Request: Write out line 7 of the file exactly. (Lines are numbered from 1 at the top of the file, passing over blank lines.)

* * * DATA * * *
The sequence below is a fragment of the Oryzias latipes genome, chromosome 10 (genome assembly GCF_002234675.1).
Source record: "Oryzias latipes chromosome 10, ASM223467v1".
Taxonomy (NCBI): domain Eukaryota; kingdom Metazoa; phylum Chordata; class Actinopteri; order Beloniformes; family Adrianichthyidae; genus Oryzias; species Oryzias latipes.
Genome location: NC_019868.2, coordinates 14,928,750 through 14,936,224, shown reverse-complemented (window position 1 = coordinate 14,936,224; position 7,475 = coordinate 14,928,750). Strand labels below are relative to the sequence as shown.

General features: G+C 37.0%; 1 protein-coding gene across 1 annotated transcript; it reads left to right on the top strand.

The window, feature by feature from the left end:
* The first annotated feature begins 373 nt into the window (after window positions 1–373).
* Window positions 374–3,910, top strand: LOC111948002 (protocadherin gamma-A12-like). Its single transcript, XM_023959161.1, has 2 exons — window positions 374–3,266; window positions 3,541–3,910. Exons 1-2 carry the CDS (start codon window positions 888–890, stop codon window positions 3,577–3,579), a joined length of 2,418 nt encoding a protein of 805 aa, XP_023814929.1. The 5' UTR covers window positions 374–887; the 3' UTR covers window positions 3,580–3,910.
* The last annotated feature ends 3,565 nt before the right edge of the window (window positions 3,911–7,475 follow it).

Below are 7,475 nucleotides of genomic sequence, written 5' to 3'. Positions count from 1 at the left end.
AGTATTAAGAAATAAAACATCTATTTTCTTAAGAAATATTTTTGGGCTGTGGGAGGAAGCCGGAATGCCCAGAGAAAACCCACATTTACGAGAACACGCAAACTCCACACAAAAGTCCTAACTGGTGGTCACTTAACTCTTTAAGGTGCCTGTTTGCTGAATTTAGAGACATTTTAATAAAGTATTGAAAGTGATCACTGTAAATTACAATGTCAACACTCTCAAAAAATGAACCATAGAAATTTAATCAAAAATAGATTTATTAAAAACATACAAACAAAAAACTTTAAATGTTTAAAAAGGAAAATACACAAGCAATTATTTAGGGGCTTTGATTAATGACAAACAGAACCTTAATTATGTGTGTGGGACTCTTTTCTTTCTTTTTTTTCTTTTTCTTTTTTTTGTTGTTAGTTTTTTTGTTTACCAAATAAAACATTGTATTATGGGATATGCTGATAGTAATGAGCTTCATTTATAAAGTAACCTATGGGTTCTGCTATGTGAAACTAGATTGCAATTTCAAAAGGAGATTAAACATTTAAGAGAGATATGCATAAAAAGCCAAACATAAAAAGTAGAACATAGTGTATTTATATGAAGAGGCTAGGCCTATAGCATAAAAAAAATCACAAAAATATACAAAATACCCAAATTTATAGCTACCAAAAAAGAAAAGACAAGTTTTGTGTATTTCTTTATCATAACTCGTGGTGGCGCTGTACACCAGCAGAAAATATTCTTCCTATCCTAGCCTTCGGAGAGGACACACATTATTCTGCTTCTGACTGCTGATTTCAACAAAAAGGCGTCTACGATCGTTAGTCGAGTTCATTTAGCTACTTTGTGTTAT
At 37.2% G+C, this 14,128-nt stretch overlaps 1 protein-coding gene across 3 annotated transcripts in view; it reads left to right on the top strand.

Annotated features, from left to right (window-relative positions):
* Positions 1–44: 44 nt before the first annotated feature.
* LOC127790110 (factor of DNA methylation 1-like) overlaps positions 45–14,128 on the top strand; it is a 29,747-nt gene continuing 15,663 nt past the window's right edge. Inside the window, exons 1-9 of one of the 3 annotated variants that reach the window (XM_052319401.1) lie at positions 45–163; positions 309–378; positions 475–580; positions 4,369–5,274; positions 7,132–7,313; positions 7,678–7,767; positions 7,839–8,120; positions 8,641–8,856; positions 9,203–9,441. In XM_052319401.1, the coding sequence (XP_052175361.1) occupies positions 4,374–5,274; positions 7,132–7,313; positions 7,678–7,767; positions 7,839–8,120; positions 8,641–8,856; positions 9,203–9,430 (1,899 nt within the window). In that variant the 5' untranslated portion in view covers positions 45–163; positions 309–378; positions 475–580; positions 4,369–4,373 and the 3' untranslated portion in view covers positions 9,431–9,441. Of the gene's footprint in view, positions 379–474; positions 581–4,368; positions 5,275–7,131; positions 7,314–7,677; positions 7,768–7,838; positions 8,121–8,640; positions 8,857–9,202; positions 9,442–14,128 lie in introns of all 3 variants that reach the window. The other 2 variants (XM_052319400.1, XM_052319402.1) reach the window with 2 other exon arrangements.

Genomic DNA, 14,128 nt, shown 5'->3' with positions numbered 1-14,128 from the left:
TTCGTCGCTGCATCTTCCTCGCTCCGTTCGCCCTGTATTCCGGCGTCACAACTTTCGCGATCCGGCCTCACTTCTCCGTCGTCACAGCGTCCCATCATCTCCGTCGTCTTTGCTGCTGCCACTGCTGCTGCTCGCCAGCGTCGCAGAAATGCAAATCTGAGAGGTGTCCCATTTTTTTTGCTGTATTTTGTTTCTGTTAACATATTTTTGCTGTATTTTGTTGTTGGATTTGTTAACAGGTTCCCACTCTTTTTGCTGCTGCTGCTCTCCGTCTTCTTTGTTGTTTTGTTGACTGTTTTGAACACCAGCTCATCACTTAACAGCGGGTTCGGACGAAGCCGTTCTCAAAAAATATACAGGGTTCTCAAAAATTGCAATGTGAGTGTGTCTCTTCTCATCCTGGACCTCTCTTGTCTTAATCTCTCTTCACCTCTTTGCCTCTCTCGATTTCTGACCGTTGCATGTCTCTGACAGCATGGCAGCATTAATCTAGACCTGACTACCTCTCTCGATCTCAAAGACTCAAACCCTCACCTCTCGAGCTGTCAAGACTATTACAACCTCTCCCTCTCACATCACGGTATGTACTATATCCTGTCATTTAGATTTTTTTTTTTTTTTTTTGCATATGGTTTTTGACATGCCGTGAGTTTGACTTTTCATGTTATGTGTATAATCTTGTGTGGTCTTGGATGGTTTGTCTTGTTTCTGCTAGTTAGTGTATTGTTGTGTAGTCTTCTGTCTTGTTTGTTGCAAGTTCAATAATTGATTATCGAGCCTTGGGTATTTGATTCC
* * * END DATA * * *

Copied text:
* The first annotated feature begins 373 nt into the window (after window positions 1–373).